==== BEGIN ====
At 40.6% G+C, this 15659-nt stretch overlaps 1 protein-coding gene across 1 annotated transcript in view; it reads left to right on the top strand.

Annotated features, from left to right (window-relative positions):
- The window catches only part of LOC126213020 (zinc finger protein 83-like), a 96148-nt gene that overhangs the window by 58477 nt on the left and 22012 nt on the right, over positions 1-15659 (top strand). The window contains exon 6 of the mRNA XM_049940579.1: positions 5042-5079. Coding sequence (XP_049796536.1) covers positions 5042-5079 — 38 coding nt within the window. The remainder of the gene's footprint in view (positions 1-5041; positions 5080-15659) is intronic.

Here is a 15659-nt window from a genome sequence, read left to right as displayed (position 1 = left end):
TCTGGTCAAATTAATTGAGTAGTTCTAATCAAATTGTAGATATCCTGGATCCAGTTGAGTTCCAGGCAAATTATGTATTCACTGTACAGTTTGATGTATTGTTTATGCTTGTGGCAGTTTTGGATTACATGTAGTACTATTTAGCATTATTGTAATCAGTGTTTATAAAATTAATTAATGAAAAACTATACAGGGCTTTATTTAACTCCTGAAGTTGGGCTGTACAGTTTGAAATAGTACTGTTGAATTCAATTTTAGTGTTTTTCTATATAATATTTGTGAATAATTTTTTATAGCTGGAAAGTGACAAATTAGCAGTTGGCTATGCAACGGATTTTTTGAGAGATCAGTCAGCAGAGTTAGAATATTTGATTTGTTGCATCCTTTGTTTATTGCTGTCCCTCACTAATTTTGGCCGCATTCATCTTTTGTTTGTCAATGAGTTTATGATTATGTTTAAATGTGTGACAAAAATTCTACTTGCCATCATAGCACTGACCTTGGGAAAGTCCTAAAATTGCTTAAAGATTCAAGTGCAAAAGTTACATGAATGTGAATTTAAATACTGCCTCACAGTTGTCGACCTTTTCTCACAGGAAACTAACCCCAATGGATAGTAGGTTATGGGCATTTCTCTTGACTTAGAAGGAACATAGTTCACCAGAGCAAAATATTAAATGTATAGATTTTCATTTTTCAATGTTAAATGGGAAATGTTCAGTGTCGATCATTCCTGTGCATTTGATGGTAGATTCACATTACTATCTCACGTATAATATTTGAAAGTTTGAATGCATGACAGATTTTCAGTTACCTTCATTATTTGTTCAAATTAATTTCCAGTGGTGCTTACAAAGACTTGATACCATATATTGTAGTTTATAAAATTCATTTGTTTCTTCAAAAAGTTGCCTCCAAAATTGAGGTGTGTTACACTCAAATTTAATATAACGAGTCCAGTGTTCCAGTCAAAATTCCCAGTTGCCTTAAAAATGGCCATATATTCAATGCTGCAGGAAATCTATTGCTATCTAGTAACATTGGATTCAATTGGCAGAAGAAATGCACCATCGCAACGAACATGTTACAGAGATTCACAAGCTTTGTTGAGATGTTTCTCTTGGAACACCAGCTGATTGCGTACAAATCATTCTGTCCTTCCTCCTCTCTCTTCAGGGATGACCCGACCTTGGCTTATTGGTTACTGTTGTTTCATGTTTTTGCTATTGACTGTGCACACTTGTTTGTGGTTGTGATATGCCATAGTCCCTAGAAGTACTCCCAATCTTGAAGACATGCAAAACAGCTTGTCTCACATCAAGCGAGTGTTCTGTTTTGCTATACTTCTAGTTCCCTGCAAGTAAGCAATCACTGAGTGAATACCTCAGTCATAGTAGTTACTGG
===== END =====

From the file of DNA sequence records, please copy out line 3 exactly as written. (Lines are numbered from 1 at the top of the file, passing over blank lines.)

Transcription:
- The window catches only part of LOC126213020 (zinc finger protein 83-like), a 96148-nt gene that overhangs the window by 58477 nt on the left and 22012 nt on the right, over positions 1-15659 (top strand). The window contains exon 6 of the mRNA XM_049940579.1: positions 5042-5079. Coding sequence (XP_049796536.1) covers positions 5042-5079 — 38 coding nt within the window. The remainder of the gene's footprint in view (positions 1-5041; positions 5080-15659) is intronic.